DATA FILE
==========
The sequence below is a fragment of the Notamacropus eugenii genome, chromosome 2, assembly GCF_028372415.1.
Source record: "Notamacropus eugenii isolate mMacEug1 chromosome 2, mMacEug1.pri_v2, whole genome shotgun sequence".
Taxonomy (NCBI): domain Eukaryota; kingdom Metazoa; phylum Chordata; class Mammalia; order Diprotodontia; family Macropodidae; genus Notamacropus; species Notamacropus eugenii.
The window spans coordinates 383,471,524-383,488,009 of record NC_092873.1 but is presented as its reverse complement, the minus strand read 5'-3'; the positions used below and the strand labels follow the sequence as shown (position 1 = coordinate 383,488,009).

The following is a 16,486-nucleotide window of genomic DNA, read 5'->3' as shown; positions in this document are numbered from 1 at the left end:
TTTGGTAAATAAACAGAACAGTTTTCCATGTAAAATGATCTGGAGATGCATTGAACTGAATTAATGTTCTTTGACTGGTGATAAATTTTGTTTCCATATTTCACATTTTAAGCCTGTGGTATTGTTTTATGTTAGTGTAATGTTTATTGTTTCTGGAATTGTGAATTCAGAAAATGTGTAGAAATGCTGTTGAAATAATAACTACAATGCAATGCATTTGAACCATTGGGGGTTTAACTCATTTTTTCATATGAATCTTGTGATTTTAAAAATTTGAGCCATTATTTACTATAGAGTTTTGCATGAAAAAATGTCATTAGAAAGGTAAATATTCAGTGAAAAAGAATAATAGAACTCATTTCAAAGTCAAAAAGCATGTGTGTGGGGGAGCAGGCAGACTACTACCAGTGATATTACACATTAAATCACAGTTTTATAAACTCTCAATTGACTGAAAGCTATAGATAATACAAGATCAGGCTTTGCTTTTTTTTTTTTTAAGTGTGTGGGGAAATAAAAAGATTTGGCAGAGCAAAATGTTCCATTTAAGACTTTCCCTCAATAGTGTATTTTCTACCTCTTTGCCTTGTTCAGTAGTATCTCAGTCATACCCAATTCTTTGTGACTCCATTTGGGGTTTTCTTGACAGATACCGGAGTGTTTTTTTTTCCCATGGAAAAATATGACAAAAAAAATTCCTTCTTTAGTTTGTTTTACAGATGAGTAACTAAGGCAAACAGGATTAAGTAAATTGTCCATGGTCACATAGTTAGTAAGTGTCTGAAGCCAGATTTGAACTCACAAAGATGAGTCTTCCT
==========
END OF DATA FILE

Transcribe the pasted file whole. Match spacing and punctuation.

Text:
The sequence below is a fragment of the Notamacropus eugenii genome, chromosome 2, assembly GCF_028372415.1.
Source record: "Notamacropus eugenii isolate mMacEug1 chromosome 2, mMacEug1.pri_v2, whole genome shotgun sequence".
Taxonomy (NCBI): domain Eukaryota; kingdom Metazoa; phylum Chordata; class Mammalia; order Diprotodontia; family Macropodidae; genus Notamacropus; species Notamacropus eugenii.
The window spans coordinates 383,471,524-383,488,009 of record NC_092873.1 but is presented as its reverse complement, the minus strand read 5'-3'; the positions used below and the strand labels follow the sequence as shown (position 1 = coordinate 383,488,009).

The following is a 16,486-nucleotide window of genomic DNA, read 5'->3' as shown; positions in this document are numbered from 1 at the left end:
TTTGGTAAATAAACAGAACAGTTTTCCATGTAAAATGATCTGGAGATGCATTGAACTGAATTAATGTTCTTTGACTGGTGATAAATTTTGTTTCCATATTTCACATTTTAAGCCTGTGGTATTGTTTTATGTTAGTGTAATGTTTATTGTTTCTGGAATTGTGAATTCAGAAAATGTGTAGAAATGCTGTTGAAATAATAACTACAATGCAATGCATTTGAACCATTGGGGGTTTAACTCATTTTTTCATATGAATCTTGTGATTTTAAAAATTTGAGCCATTATTTACTATAGAGTTTTGCATGAAAAAATGTCATTAGAAAGGTAAATATTCAGTGAAAAAGAATAATAGAACTCATTTCAAAGTCAAAAAGCATGTGTGTGGGGGAGCAGGCAGACTACTACCAGTGATATTACACATTAAATCACAGTTTTATAAACTCTCAATTGACTGAAAGCTATAGATAATACAAGATCAGGCTTTGCTTTTTTTTTTTTTAAGTGTGTGGGGAAATAAAAAGATTTGGCAGAGCAAAATGTTCCATTTAAGACTTTCCCTCAATAGTGTATTTTCTACCTCTTTGCCTTGTTCAGTAGTATCTCAGTCATACCCAATTCTTTGTGACTCCATTTGGGGTTTTCTTGACAGATACCGGAGTGTTTTTTTTTCCCATGGAAAAATATGACAAAAAAAATTCCTTCTTTAGTTTGTTTTACAGATGAGTAACTAAGGCAAACAGGATTAAGTAAATTGTCCATGGTCACATAGTTAGTAAGTGTCTGAAGCCAGATTTGAACTCACAAAGATGAGTCTTCCT